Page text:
People power took the stage during a panel on Thursday at FCW’s Cybersecurity Summit as participants emphasized the importance of supporting cybersecurity personnel to ensure quick and effective responses to threats.

“You get a part of the answer with technology, but you get a big part of the answer from people on your team that are looking for those threats,” said Christopher Brown, director of the Cyber Security Operations Cell (CSOC) within the National Geo-Spatial Intelligence Agency (NGA).

Panelists acknowledged that Federal agencies face difficulties in recruiting and retaining the right cybersecurity talent, and offered a range of advice for agencies to meet their needs.

“You grow the talent if you really want it to meet your needs,” said Bil Garner, sales engineer with Gigamon. “There is no certification or background that makes especially perfect human analysts.”

“The people are the most important part, and giving them processes and standardization to take these very skilled cyber analysts and their art, and making it systematic and turning it into repeatable standardized processes that we can use as a training mechanism,” said Brian Gattoni, CTO of the Office of Cybersecurity and Communications at the Department of Homeland Security. This type of training, he said, also helps to build a sense of community within the department.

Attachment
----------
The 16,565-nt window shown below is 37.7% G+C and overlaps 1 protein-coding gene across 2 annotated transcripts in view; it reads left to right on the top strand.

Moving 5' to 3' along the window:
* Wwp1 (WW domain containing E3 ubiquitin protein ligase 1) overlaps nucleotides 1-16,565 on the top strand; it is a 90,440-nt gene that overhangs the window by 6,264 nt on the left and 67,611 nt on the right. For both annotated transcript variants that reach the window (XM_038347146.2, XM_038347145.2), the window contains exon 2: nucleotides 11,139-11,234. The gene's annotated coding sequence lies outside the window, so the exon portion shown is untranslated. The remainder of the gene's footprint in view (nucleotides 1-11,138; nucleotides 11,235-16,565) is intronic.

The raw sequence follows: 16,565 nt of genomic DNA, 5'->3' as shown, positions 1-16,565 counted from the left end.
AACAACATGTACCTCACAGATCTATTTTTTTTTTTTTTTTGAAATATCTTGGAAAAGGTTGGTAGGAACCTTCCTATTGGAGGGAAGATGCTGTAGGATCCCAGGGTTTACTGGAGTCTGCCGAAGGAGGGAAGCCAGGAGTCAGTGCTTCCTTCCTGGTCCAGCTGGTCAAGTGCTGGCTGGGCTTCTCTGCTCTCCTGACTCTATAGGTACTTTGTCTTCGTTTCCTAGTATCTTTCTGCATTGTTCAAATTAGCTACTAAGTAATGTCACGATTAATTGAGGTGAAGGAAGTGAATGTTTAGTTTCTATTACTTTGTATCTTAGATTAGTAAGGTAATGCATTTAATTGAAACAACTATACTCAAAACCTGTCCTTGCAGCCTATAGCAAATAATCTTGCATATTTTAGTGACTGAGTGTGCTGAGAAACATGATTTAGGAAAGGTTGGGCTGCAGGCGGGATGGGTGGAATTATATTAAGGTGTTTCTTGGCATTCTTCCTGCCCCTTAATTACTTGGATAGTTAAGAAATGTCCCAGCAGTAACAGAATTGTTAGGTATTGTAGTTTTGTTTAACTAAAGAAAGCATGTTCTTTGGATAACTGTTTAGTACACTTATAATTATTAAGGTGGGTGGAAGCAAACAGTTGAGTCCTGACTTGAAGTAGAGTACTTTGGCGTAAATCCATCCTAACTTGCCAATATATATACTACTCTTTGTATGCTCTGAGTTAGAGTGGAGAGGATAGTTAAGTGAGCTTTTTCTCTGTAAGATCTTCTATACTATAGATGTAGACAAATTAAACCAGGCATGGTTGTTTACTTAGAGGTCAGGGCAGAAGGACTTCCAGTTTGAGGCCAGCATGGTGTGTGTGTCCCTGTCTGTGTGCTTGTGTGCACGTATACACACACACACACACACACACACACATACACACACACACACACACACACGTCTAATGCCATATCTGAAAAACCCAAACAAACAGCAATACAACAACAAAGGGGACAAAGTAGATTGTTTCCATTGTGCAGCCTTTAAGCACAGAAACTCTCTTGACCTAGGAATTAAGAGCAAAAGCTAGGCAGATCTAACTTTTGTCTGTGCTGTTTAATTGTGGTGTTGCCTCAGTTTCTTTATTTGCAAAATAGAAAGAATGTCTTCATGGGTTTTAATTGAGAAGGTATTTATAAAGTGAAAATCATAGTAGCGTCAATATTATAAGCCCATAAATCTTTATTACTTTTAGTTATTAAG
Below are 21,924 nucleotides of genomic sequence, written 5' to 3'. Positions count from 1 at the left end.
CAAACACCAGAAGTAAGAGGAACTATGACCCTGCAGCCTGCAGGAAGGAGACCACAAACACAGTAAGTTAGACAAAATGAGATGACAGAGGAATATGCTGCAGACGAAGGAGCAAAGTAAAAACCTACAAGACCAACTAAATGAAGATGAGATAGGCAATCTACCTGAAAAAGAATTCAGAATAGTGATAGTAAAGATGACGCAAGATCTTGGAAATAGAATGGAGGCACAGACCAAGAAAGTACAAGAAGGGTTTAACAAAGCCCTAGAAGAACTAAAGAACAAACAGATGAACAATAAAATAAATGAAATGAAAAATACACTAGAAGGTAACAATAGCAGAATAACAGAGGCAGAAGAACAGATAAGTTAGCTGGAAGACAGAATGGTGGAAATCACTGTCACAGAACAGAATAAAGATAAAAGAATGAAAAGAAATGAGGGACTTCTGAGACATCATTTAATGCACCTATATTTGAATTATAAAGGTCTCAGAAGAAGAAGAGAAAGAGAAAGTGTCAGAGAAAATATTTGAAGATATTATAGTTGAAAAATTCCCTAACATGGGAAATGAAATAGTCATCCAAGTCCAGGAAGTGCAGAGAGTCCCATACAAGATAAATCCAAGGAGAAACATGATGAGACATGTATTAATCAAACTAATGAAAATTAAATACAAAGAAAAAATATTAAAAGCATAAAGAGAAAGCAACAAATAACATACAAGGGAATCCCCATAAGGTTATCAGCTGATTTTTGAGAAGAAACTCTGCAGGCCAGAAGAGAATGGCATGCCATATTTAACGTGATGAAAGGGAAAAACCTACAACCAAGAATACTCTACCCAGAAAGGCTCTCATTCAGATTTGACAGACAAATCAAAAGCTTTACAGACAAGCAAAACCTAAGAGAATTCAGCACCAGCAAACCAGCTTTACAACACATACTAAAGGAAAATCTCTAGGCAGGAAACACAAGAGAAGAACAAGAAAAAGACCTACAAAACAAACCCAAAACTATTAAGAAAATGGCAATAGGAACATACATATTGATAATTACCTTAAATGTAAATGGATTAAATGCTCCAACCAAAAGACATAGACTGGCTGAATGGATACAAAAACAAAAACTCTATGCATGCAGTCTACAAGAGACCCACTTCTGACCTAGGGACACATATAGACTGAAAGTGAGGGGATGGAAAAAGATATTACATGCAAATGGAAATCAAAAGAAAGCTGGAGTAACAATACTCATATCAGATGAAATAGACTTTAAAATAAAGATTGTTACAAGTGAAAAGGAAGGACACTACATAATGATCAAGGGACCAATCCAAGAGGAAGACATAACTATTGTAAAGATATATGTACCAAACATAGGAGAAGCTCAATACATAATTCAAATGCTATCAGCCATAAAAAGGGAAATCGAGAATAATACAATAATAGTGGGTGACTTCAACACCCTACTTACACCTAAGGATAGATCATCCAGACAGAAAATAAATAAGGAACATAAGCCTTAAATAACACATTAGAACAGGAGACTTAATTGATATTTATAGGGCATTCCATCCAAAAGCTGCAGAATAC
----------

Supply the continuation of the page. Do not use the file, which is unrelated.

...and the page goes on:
When asked about how to allocate personnel, panelists were in agreement that people should be used to respond to threats quickly and effectively.

“You may get to predict, but you will have to respond,” said Gattoni.

“I think prediction is further down the maturity model, and to start shifting resources towards prediction is a dangerous step,” added Garner.

“Our number one goal and function is cybersecurity instant response, and we try to be good at that. One way we’re good at that is we try to be fast, so we won’t spend a lot of time trying to predict a threat,” said Brown.

On the subject of users, the discussion turned to a more negative aspect of personnel – insider threats.

“From my point of view, as CSOC manager, our current activities integrate with that,” said Brown. He also noted the importance of shifting people around and keeping an open line of communication with the insider threat program. “At the end of the day, the insider threat function is very similar to the cyber defense function,” he said.

Gattoni shared his excitement for the potential of CDM to integrate with insider threat programs and enable more sharing of success stories. “If one group’s really successful at their insider threat program, CDM in turn allows them to share that with the rest of the community.”

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